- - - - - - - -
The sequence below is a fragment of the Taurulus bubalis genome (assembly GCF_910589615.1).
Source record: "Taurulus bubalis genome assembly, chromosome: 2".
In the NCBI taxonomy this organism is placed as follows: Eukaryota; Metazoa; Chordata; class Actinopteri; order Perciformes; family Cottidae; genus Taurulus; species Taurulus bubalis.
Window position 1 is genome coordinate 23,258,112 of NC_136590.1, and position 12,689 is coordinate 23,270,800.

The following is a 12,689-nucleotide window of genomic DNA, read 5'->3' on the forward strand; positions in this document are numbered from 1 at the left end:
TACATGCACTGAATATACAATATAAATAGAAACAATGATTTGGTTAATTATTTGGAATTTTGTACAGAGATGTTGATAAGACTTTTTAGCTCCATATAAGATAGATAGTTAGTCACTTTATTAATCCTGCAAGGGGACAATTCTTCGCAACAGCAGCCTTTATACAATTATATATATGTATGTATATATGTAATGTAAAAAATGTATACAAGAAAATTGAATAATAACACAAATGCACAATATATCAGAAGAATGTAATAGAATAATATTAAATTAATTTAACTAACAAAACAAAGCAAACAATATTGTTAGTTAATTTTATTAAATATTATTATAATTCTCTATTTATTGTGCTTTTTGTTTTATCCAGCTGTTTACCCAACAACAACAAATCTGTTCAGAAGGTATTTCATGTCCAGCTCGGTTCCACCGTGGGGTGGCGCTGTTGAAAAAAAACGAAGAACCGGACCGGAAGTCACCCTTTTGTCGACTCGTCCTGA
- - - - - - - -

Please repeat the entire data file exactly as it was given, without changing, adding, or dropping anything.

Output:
The sequence below is a fragment of the Taurulus bubalis genome (assembly GCF_910589615.1).
Source record: "Taurulus bubalis genome assembly, chromosome: 2".
In the NCBI taxonomy this organism is placed as follows: Eukaryota; Metazoa; Chordata; class Actinopteri; order Perciformes; family Cottidae; genus Taurulus; species Taurulus bubalis.
Window position 1 is genome coordinate 23,258,112 of NC_136590.1, and position 12,689 is coordinate 23,270,800.

The following is a 12,689-nucleotide window of genomic DNA, read 5'->3' on the forward strand; positions in this document are numbered from 1 at the left end:
TACATGCACTGAATATACAATATAAATAGAAACAATGATTTGGTTAATTATTTGGAATTTTGTACAGAGATGTTGATAAGACTTTTTAGCTCCATATAAGATAGATAGTTAGTCACTTTATTAATCCTGCAAGGGGACAATTCTTCGCAACAGCAGCCTTTATACAATTATATATATGTATGTATATATGTAATGTAAAAAATGTATACAAGAAAATTGAATAATAACACAAATGCACAATATATCAGAAGAATGTAATAGAATAATATTAAATTAATTTAACTAACAAAACAAAGCAAACAATATTGTTAGTTAATTTTATTAAATATTATTATAATTCTCTATTTATTGTGCTTTTTGTTTTATCCAGCTGTTTACCCAACAACAACAAATCTGTTCAGAAGGTATTTCATGTCCAGCTCGGTTCCACCGTGGGGTGGCGCTGTTGAAAAAAAACGAAGAACCGGACCGGAAGTCACCCTTTTGTCGACTCGTCCTGA